Part III of the “Interview Preparation” blog series. Use these tips and secrets for a successful job search.
- Show enthusiasm and interest: THIS IS KEY
- Ask lots of questions of each interviewer and show lots of interest! If asked, “Do you have any questions?” It is NEVER appropriate to respond with “I have met a number of people here and I think I have all of my questions answered.”
- Sell yourself technically: *Think of projects and accomplishments in which you have proven yourself and shown your strengths. It is important that you can talk in detail about specific projects when asked- clients don’t like to have to pull teeth to get information- but they do want details so they can get a good idea about your skills
- Learn about the company: Check websites and show your knowledge during the interview– “I was checking out your website, and I had a question about…”
- Remember interviews are two-way streets: Learn about the company in the interview.
- Don’t initiate questions about salary or benefits. The company will get a bad impression of where your true interests in the opportunity lie. *If they are talking about benefits, and you need clarification, feel free to ask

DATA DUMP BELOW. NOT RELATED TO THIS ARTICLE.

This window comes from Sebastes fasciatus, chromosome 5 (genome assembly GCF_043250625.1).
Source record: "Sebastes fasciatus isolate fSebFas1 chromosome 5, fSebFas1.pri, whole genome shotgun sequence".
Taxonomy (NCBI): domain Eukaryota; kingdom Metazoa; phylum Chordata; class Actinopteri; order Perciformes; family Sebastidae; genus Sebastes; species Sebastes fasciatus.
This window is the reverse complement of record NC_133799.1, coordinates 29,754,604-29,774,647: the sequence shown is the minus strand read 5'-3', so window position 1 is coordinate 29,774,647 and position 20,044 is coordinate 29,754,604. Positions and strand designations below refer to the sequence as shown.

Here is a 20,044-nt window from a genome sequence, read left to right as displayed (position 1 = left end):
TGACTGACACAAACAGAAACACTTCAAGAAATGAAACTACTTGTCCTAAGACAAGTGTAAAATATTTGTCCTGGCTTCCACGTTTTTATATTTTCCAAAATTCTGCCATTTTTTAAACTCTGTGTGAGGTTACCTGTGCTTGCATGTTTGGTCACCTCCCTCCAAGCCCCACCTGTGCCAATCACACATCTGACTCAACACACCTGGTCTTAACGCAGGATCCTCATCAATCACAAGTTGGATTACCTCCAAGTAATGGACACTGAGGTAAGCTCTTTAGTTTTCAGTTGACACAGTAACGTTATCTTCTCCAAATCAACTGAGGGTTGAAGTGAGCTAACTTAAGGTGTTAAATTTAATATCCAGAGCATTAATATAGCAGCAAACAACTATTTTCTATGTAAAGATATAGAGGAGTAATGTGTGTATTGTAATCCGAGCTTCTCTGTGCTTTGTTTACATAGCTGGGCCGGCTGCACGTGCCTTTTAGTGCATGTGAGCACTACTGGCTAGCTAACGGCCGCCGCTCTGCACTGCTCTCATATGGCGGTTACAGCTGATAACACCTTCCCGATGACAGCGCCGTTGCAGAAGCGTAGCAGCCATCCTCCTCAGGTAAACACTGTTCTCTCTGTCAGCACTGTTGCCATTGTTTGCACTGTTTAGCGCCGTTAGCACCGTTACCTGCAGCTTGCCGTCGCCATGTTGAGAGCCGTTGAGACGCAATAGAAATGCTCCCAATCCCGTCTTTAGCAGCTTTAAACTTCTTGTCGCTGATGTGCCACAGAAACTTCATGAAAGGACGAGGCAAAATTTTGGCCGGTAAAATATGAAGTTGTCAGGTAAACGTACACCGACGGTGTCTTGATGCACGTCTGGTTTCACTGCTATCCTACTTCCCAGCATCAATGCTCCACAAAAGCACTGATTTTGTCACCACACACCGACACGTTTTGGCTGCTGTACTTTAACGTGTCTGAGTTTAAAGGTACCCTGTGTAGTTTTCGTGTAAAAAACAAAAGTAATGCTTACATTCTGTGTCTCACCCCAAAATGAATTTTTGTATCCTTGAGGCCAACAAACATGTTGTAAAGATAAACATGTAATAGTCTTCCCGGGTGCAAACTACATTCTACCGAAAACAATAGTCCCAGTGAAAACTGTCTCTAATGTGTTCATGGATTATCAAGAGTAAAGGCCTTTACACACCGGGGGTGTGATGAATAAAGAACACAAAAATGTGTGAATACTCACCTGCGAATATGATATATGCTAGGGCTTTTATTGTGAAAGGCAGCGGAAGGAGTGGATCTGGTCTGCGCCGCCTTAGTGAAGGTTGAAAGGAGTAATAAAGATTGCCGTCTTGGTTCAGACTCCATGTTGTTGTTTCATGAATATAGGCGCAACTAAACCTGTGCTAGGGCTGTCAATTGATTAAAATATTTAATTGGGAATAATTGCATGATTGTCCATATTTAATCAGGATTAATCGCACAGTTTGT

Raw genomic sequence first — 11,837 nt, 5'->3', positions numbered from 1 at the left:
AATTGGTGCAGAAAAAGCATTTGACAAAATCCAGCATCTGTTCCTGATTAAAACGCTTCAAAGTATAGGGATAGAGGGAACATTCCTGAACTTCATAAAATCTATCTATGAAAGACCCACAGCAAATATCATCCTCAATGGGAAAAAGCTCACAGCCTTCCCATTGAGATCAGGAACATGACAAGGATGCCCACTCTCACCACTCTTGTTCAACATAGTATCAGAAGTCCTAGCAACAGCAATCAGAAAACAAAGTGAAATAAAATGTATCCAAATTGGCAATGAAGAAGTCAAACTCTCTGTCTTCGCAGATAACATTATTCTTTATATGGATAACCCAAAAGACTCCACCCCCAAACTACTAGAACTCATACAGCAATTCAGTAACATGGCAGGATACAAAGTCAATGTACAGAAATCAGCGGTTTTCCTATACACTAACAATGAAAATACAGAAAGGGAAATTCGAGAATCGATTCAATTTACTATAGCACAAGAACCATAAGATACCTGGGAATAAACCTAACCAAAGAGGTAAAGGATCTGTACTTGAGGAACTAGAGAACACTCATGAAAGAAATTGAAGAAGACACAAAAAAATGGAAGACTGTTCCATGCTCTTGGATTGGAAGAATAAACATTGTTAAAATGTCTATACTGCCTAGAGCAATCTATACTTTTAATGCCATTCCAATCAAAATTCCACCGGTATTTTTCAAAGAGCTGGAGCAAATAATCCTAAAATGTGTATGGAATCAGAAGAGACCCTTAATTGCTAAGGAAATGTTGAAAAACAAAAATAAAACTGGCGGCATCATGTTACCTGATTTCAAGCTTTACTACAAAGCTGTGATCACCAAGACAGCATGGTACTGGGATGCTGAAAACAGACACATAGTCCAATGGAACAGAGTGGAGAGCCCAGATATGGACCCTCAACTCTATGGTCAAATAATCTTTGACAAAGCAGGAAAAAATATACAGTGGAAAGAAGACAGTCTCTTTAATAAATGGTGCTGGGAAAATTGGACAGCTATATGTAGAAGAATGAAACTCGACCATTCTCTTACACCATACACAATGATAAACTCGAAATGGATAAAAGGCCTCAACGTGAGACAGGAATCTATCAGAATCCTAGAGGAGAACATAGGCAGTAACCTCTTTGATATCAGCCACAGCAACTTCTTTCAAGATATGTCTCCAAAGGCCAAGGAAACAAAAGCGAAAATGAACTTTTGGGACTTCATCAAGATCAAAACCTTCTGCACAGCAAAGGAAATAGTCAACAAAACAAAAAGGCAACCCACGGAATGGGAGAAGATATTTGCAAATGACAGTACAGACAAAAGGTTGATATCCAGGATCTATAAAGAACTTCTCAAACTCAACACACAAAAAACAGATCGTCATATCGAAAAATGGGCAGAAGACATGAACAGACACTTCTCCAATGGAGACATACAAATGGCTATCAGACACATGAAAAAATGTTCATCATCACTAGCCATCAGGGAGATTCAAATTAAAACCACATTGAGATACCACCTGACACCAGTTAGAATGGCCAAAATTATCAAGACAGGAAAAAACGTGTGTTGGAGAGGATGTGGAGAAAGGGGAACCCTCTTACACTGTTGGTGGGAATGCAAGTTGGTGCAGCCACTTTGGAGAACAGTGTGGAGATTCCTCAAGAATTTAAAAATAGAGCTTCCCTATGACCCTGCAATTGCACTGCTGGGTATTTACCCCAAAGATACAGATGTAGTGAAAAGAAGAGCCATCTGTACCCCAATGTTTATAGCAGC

- If you forget to ask a question, or do not feel it is appropriate to ask it at the time of the interview, such as benefits that need clarification, feel free to have a phone or face to face conversation with human resources or ask the recruiter you are working with.
- Never discuss salary until the end of if you have a recruiter working with you- they will negotiate for you.
- *If they ask you where you are in compensation, tell them your most recent or current compensation, but make it clear that you’re more interested in the opportunity at hand than the salary you’ll be making.
- Don’t focus on “Where will I be in 5 years?” -Focus on the position at hand.
- *It is O.K. to discuss career motivation, but couch it in terms of how you see this position assisting your growth within that company.
- Don’t give the interviewer the impression that this is a temporary stop for you, even if you are using this position to get into a company–or if you are planning on going back to school after a few years. Training new employees is very expensive and time consuming–you don’t want to give them the impression that you will be on your way out in a short time.